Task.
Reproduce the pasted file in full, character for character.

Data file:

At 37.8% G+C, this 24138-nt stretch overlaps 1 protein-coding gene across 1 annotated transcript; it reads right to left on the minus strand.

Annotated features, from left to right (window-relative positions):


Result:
At 37.8% G+C, this 24138-nt stretch overlaps 1 protein-coding gene across 1 annotated transcript; it reads right to left on the minus strand.

Annotated features, from left to right (window-relative positions):